Hayden Tompkins recently did the ~enormous~ favor of tagging me for a “meme” list. I put memes in quotes because I’m not entirely comfortable with the sociology/internet-based appropriation of the word, which was originally coined in a more rigorous sense by evolutionary biologist Richard Dawkins; this may just be my snobby life science background looking down on sociology as a quasi-science.)

I often ignore such requests because (1) I already have a page or two on this blog with all sorts of personal information in that vein, and (2) I tend not to be forthcoming. However, I’m making and exception because (1) this particular iteration is modest, only 7 items, and (2) Hayden has been very nice to and supportive of me and I feel I owe her something.

So, with only minor ado, let’s move on to the main event:

  • Link to your original tagger and list these rules in your post.
  • Share 7 facts about yourself in the post.
  • Tag 7 people at the end of your post by leaving their names and links to their blogs.
  • Let them know they’ve been tagged.

Okay, both parts of the first bit… DONE!


  1. According to a recent survey* I’m either considered weird by 75% of people and not-weird by 25%, or I’m 75% weird and 25% not-weird. It’s unable to be determined if, in the latter instance, I am considered to be so 100% of the time. In fact, the two interpretations of the data aren’t mutually exclusive, so the results are even more nebulous.
  2. I was born with a large oval mark on the sole of my right foot. Consequently, growing up I relied overmuch on this birthmark to tell my right from my left; whenever and wherever I was asked to tell left from right I would stop whatever I was doing, sit down, remove my socks and shoes to examine my feet. This behavior probably retarded my ability to differentiate the two but I eventually “got it” and no longer relied on the crutch. Fortunately this was before the birthmark was removed as a precautionary measure (somewhere around age 15). The experience, however, may have led to my sole-searching nature. (Insert >groan< here).
  3. I can juggle three items of different sizes, shapes and weights. I can even juggle three chainsaws, but only this kind.
  4. In high school, I took the ASVAB (Armed Services Vocational Aptitude Battery) test purely to get out of a bunch of classes. My results turned out to be so good that for the better part of the next year I was plagued by telephone calls from Navy recruiters, who frequently assured me that I “could be the captain of a nuclear submarine.” Now, as much as I adore submarines (for example, my cell phone ring is an authentic sonar ping), I had to repeatedly and emphatically posit that I wasn’t interested. Anyone who knows me, my anti-authoritarian nature, and abject refusal to do something without knowing why can see how ludicrous it would have been.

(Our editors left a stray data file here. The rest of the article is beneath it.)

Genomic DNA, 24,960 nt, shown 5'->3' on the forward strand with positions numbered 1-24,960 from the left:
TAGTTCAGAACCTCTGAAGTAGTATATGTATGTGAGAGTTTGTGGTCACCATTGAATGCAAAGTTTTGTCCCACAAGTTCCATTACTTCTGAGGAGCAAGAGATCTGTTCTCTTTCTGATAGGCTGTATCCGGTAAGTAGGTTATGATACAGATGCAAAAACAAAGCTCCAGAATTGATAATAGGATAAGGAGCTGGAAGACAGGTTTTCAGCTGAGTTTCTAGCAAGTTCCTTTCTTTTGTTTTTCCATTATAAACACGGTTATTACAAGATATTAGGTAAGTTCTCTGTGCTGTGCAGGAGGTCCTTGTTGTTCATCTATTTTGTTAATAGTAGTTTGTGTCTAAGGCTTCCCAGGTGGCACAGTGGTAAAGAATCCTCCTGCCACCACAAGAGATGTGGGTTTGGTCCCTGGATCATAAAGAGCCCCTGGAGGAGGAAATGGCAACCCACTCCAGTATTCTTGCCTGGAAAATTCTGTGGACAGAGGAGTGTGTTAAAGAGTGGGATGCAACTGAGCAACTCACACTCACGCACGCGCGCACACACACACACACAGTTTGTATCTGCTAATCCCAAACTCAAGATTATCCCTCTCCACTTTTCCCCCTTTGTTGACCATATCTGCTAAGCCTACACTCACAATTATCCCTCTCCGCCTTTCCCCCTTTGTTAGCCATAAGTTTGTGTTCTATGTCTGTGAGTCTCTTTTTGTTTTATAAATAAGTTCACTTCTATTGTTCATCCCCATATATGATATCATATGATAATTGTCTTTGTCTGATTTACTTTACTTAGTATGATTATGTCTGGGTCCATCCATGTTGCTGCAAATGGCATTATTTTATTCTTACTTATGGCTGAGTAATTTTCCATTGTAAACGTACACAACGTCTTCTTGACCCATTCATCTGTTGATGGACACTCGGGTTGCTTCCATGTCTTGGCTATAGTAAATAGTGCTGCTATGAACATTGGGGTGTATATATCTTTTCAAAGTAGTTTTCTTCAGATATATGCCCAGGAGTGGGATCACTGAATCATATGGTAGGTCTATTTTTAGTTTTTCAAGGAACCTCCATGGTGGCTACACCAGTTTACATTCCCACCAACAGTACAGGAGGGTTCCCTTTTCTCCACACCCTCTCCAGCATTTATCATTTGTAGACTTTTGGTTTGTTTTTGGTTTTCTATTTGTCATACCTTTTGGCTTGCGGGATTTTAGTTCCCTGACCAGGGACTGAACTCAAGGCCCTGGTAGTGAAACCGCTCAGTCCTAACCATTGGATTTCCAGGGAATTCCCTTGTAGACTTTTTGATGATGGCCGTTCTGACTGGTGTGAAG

5. I have six toes. Five of them are on my left foot and one is on my right, along with the other four.
  6. I make odd noises to entertain myself. Although it isn’t constant, I do this regardless of whether I’m in public or not. No mere sussurations, these assorted clicks, clucks, and bzows! (another of my coinages– a future post will explain the full extent of bzows!, both my personal ones and those elsewhere) are also produced while falling asleep or when on telephone-hold. Yes, I have been “caught” in all of these situations. This isn’t any sort of nervous tic, Tourette’s-like symptom, or pathological behavior. It’s completely controllable and I do it, as I said, purely to entertain myself.
  7. I have never seen the movie Gone With the Wind, nor have I read Margaret Mitchell’s book and frankly, I don’t give a sh*t.

Second bit… DONE!

I tag

  • Rambleicious – she’s in Vancouver, is fun and interesting, draws hilarious stick figures and most important to this venture, hasn’t posted on her blog since March 6th.
  • Planetross – he doesn’t write about himself enough.
  • dkpresents… – I barely know him and don’t expect him to respond on this but my blog connections are already dwindling. I like his taste in music and he has interesting things to say.
  • The Daily Dish – No, not the big-time blog by Andrew Sullivan over at The Atlantic Monthly. I’m talking about the recently-relocated-from-Philadelphia-to-Portland-Maine-and-kind-of-missing-in-action-friend-who-needs-to-get-back-into-blogging-so-her-online-blogging-buddies-won’t-be-dispirited Daily Dish. That Daily Dish.
  • Ten out of Ten – Someone else whom I don’t really know but whose blog I enjoy reading. He’s an ER generalist, probably far too busy and or important to bother participating in something as frivolous as this.
  • CurlyWurlyGurly – nevermind.
  • I feel unusual –  S. Le’s blog about life as a librarian in Ohio. Always new stuff to learn about S.
  • Sue Scheff – Until I clicked the (random) ‘next blog’ link (the little arrow at the top margin when you’re signed in to WordPress.com; you can also use this URL:“http://wordpress.com/next/”) I knew nothing about Sue Scheff. She’s the founder of Parents’ Universal Resource Experts. I have a strong suspicion that she’s also too important and busy to participate, but I can’t tinker with randomness. That would throw the whole concept of entropy into chaos.

Third bit… DONE!

I’m going to publish this post and then do the fourth bit, letting the tagees know they’ve been tagged, on the incredibly remote chance that any of them are so eager to find out what yet another “meme” is all about that they try to view this post before it’s available.

*A completely unscientific poll comprised of too few respondents (12) to be of any statistical validity. Furthermore, the poll was on this very blog so those respondents are of course self-selected and therefore biased, totally undermining any potential value.